I was chatting with Mike Vernal a few weeks ago about the various outcomes we've seen from writing a Bill Gates Thinkweek paper. We came up with the following taxonomy

  1. Increased Visibility for the Author: These are usually the papers of the form "Here's a Cool Idea from [my buddies and] me". The most common result for a ThinkWeek paper is for the author to get a virtual pat on the back from BillG and to get their name noticed by their management especially since some product groups have an internal review of these papers before sending them up the stack to the big man himself. 

  2. Increased Visibilty for a Product Group: These are usually the papers of the form "Here's a Cool Idea from [my product group]". Sometimes a product group wants to lay out its vision for their product or technology space to the big guy outside of the usual executive review + PowerPoint format and a ThinkWeek paper is good way to do that. A great example is the MapPoint team which submitted the "Virtual Earth" paper recently.

  3. The Fire Drill: These are usually of the form "Here's a Cool Opportunity that Microsoft is missing". The best example of this is the "Internet Tidal Wave" memo that Bill Gates sent in response to J Allard's thinkweek paper a decade ago. Many people who send in a ThinkWeek paper are expecting this reaction and in fact I've seen a few that actually have "send Internet Tidal wave-style memo" as one of the recommendations in their paper. Of course, the chances of such reactions to the average ThinkWeek paper are the same as getting a record deal from sending Dr. Dre a copy of your demo tape.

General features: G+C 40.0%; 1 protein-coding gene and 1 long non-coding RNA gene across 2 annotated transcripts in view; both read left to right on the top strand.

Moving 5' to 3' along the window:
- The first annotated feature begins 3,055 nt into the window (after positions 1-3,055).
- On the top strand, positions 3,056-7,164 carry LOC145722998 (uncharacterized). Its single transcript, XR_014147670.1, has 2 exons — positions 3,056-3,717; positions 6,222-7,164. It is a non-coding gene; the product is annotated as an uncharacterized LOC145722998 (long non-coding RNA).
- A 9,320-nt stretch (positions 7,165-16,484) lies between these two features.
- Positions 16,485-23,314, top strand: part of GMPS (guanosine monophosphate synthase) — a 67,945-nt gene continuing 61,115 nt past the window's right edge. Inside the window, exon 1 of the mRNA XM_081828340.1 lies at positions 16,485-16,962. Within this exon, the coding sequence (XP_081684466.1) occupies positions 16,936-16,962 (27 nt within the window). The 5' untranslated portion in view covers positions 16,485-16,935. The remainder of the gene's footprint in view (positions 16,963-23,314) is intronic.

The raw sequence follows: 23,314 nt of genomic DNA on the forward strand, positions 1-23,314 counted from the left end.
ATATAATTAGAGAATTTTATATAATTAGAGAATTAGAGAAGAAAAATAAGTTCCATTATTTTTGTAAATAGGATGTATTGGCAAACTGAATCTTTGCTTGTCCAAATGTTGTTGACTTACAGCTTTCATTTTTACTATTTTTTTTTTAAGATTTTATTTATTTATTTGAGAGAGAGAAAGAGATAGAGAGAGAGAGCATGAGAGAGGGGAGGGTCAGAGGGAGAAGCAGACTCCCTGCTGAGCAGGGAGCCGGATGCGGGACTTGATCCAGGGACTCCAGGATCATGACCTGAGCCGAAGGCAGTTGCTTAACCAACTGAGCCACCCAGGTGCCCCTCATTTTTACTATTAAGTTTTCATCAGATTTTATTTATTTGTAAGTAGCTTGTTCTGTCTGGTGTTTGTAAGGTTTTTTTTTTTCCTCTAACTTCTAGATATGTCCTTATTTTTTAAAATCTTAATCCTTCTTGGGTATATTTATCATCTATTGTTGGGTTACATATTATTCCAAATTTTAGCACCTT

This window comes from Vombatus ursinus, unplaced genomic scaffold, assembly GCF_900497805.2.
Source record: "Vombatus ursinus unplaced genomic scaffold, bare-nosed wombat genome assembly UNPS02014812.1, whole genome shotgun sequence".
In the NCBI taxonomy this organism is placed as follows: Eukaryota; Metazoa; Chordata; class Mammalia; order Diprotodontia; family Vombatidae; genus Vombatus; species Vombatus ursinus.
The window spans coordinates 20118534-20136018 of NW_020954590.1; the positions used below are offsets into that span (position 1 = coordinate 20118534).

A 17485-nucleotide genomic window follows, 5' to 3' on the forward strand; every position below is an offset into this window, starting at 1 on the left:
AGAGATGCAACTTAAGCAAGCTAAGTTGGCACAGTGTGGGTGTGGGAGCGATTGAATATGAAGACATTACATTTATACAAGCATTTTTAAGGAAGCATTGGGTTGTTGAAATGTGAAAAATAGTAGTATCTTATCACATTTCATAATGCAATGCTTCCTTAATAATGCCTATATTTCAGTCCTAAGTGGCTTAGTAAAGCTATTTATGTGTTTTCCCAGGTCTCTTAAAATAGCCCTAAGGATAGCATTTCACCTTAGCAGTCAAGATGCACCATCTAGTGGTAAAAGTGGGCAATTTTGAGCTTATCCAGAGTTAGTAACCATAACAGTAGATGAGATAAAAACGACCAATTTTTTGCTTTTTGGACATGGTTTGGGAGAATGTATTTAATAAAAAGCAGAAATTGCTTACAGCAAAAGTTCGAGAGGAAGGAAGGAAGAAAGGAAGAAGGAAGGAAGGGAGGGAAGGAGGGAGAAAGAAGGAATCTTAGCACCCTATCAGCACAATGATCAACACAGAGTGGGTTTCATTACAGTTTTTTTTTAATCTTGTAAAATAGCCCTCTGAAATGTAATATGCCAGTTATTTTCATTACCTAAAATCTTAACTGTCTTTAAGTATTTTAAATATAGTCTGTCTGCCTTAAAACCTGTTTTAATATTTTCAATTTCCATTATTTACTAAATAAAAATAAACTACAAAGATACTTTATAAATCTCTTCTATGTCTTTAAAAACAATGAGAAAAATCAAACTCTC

4. Spreading a Meme: Sometimes the ideas in a paper are so powerul it seems that they take a life of their own as they spread from person to person. It is hard to point to any direct action being taken as a result of them but their influence is felt by many. This is my favorite outcome from a ThinkWeek paper.

A recent ThinkWeek paper entitled "10 Crazy Ideas to Shake Up Microsoft" is exactly the last kind of paper mentioned above. The MiniMicrosoft blog mentioned this paper a while ago in a post entitled Think Week, the WSJ, and those Ten Crazy Ideas. According to Mini the 10 Ideas were

  1. Schedule Unscheduled Time into Performance Reviews
  2. "Break Up" the Company
  3. Encourage Loose but Prominent Couplings
  4. Exile and Empower Incubation Projects
  5. Offer Super-exponential Rewards
  6. Offer Different Risk-Reward Compensation Profiles
  7. Cut Back on Bureaucracy
  8. Review Cost Cutting
  9. Reduce Headcount on Large Dev Projects
  10. Eliminate Exec Reviews

Why I like the list [and why I assume it's been so popular at work] is that it succintly summarizes the major problems facing folks trying to get stuff done at Microsoft today AND proposes solutions. I suspect these problems exist in every large corporation and are not limited to Microsoft or even software companies.

If you work at Microsoft and you haven't read the paper, you really should. If you work at a medium sized to large corporation and you are a decision maker you should staple that list to a bulletin board in your office and ruminate on its points.